Las Vegas gambler sues casino for losing $500,000 'while he was drunk'
Business man Mark Johnston claims he was served 20 drinks and was visibly intoxicated while he gambled for 17 hours
A gambler who lost $500,000 (£298,000) at a Las Vegas casino is suing the venue for his losses – because he claims he was allowed to play despite being visibly drunk.
US businessman Mark Johnston, 52, said he should not have to pay his gambling debts after he arrived at the Downtown Grand Las Vegas Hotel and Casino and was, he claims, plied with free alcoholic drinks while he played.
Mr Johnson alleges that staff served him at least 20 drinks during the 17 hours he spent gambling at the casino even though he was visibly intoxicated, according to the suit filed 18 February in Nevada state court for Clark County.
He said he started playing in the evening of 30 January and finally stopped the next afternoon.
Under Nevada law, casinos are not allowed to serve visibly drunk patrons.
After leaving the gaming tables, Mr Johnston went to his hotel room and woke up the next day with no memory of his time at the tables, the lawsuit states, which described his mental state while gambling as a "blackout period."
"Just picture a drunk walking the street and he's drunk, and someone pickpockets and takes his money from him. That's how I characterise it," Mr Johnston told CNN.
"My responsibility is, look, I had some drinks at the airport, on the plane. At some point, that's my responsibility," he added. "The unfortunate part about it for them is, they have a bigger responsibility than I do."
Mr Johnston, from Ventura, had been given credit in the amount of $250,000 (£149,000), and claims the amount was increased while he was gambling so he ultimately lost $500,000.
"Mr Johnston, an experienced gambler, was dropping chips on the floor, confusing chip colours and slurring his speech badly, and he was unable to read his cards or set his hands properly," the lawsuit states.
This description of his behaviour came from a staff member working at the casino during Mr Johnston’s time there, who has since stopped working at venue, according to Mr Johnston’s lawyer Sean Lyttle.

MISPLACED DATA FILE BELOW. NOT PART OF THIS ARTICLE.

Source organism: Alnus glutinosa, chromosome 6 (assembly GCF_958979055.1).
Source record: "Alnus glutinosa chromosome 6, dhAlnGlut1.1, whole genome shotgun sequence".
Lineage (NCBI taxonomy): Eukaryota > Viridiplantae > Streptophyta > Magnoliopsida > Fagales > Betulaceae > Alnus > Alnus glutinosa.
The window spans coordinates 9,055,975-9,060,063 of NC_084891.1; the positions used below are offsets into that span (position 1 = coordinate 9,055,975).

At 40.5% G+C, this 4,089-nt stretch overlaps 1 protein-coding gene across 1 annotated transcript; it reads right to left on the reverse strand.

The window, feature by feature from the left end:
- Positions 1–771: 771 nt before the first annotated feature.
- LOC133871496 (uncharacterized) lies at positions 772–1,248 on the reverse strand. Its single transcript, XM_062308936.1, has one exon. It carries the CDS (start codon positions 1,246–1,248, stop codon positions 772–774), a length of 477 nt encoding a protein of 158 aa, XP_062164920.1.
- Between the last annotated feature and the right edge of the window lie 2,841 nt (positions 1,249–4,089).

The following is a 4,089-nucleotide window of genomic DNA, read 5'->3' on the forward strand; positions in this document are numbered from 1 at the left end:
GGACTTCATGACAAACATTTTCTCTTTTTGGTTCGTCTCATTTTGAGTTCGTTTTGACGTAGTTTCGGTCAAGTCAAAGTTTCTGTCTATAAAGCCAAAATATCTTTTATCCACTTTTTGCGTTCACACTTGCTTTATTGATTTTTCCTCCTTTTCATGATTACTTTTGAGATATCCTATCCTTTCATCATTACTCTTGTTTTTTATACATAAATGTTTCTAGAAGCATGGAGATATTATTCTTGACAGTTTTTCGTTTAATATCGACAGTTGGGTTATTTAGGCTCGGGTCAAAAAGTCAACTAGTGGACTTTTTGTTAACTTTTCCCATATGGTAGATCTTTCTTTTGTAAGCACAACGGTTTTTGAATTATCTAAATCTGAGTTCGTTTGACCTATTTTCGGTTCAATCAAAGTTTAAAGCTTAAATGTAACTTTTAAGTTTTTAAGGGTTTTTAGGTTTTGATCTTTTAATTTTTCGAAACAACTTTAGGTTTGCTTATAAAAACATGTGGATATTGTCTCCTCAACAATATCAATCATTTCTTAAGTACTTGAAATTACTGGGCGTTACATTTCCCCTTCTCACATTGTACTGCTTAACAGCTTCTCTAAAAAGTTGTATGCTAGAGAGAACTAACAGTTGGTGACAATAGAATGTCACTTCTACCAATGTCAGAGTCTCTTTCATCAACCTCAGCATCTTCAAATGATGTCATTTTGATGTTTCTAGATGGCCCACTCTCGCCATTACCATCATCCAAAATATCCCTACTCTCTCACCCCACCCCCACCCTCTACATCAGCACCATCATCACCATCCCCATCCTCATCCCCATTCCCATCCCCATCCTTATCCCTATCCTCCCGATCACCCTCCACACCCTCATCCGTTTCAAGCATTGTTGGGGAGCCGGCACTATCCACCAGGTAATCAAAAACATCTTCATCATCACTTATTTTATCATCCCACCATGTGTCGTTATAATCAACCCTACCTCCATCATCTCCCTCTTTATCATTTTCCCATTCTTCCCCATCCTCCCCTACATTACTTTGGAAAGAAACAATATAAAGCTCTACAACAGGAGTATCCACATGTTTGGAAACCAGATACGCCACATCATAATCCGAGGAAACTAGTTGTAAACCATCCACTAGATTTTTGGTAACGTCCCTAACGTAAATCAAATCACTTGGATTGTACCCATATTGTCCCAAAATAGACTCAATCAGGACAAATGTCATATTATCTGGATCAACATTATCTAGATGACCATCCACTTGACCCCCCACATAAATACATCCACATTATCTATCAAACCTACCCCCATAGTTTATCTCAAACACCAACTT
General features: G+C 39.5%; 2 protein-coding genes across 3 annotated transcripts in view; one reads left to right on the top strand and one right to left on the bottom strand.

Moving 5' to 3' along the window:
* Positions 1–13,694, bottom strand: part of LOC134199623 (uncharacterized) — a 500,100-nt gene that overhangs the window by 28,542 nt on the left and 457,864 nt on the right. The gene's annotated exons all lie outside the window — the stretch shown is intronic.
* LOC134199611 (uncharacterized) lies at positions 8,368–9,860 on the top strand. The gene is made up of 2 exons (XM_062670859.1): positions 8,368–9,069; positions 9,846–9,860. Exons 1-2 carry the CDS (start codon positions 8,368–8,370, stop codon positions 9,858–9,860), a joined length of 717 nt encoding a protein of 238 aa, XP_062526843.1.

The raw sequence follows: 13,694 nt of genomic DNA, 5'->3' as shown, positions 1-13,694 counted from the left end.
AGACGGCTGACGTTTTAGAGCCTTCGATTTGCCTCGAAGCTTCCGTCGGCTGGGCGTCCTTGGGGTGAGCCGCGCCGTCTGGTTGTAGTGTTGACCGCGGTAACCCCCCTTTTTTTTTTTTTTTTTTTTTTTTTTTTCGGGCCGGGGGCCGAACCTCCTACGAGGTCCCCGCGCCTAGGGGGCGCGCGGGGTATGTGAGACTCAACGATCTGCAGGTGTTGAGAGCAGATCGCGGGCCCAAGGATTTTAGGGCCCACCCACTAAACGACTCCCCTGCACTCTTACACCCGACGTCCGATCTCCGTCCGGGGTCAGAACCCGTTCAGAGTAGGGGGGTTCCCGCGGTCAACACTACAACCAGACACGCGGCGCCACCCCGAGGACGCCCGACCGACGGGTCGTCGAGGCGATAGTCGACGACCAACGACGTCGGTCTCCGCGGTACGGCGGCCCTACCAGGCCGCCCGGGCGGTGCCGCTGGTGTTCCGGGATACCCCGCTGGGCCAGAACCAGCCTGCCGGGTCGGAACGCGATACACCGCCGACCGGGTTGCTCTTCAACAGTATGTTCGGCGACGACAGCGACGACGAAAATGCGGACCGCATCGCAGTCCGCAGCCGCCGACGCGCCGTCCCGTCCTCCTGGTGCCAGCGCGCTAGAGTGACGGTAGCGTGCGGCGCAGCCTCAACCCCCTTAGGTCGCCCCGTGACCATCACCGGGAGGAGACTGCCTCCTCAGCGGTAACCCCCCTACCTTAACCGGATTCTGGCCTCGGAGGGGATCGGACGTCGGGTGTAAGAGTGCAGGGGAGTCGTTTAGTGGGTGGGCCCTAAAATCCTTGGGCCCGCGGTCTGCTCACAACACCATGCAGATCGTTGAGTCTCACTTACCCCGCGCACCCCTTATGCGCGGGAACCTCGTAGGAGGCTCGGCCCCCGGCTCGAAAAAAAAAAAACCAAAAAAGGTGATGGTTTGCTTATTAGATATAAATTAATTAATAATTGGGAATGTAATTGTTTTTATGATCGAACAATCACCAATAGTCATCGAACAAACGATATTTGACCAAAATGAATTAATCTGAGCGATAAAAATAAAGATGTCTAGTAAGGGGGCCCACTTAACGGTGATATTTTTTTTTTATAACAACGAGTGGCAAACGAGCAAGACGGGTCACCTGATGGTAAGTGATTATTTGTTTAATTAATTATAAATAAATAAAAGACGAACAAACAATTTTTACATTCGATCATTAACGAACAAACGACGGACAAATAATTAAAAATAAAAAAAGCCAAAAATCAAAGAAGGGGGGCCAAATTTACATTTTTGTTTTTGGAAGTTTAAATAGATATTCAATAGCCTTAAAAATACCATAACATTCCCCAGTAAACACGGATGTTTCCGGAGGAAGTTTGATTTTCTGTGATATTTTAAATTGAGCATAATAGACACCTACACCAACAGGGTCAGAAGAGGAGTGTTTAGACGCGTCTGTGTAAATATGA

Mr Lyttle described his client’s case as “extraordinary”.
"Someone was blackout intoxicated where they couldn't read their cards, and yet a casino continued to serve them drinks and issue them more markers," he told The Associated Press.
The casino has so far declined to comment. The Nevada gaming control is reportedly investigating the matter.
Additional reporting by agencies
- 1 'Not suppost to cry': 9-year-old lists the worst things about being a boy
- 2 Lee Evans announces his retirement from comedy on The Jonathan Ross Show
- 3 Iggy Azalea responds to Eminem rape lyrics: 'I'm bored of old men threatening young women'
- 4 These grandmas smoking weed for the first time are wonderful
- 5 Pastafarian former porn star Asia Lemmon allowed to wear colander in driving licence photo
Duchess of Alba dead: Billionaire Spanish duchess who lived life by her own rules, dies at 88
New York snowstorm: Death toll rises to 10 as residents battle with further snowfall
Chelsea balcony collapse: Two people dead and six injured in London
Woman opens professional cuddling shop – gets 10,000 customers in first week
Bill Cosby rape allegations explained: Why are these allegations coming out now? And why has nobody taken legal action?
Rochester by-election: Ukip gains second MP as Tory defector Mark Reckless holds seat
'Muslims pre-date Columbus in discovering America,' says Turkish president Erdogan
Rochester by-election: Labour MP Emily Thornberry resigns after posting white van and England flags tweet
France 'blocks' Russian sailors from boarding a warship
Former Tory PM Sir John Major says 'we would not have an NHS without migrants'
G20 summit: David Cameron warns Vladimir Putin that Russia's relationship with the West is at a 'fork in the road' over Ukraine
£8 - £12 per hour: Recruitment Genius: To assist a young family with the care ...
£20000 per annum: Recruitment Genius: A Customer Service Executive is required...
£55000 - £70000 per annum: Argyll Scott International: My client, a world lead...
Negotiable: Argyll Scott International: My client, a world leading services pr...